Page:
We model this particular combustion reaction in one of our ConocoPhillips Science On Stage Outreach programs! Since lighting a firecracker in a school is a terrible idea, in Cool Chemistry, we use a fuel and some granular chloride salts in a beaker. When I light the fuel, I am beginning a combustion reaction that releases a lot of heat and will burn the metal salts.

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The red/pink flame is from the metal lithium, sometimes used in batteries. You’ll notice that in this photo, there is a large Nalgene beaker covering the beaker that used to be full of green flames. That Nalgene beaker is airtight and cuts off the flow of air in and out of the beaker. When this happens, no new oxygen is allowed to enter; once the combustion reaction has used all of the oxygen inside the beaker, the flame will be put out.

Our beaker simulation doesn’t produce the loud bang we often associate with fireworks because it is open to the air around it. The boom heard is actually all of the gas building up inside of the firecracker being expelled all at once, moving faster than the speed of sound, just like the pop heard when a balloon bursts.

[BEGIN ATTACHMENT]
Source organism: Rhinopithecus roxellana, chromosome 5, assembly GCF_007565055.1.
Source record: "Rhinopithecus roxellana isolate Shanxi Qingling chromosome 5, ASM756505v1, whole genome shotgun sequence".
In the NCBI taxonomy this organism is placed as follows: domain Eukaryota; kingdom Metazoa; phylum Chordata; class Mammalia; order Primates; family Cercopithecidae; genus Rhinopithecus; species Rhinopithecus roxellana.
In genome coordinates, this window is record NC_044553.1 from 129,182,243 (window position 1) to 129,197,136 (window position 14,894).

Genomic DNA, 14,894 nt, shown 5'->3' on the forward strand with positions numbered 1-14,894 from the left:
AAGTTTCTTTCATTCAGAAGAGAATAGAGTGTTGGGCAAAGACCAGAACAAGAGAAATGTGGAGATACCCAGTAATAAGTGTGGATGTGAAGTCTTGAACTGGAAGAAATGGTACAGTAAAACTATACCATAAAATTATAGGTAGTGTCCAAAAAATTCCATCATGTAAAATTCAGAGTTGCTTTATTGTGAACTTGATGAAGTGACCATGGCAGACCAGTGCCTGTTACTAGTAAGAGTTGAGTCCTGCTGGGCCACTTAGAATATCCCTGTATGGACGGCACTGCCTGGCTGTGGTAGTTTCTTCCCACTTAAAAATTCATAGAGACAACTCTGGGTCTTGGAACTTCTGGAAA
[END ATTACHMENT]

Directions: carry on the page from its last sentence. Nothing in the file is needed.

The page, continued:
One prevalent legend says fireworks were invented accidentally by a Chinese cook some 2,000 years ago, and the basic concept has remained the same over the years. If anything, precise timing of explosions in fireworks shows has made the spectacle all the more enjoyable.

So grab some apple pie, pull out a lawn chair, relax and enjoy the world’s most famous combustion reaction, celebrating America’s birthday in style!

Bring the wonders of the Houston Museum of Natural Science straight to you with HMNS Outreach! To book a presentation of Cool Chemistry, email outreach@hmns.org or call (713) 639-4758!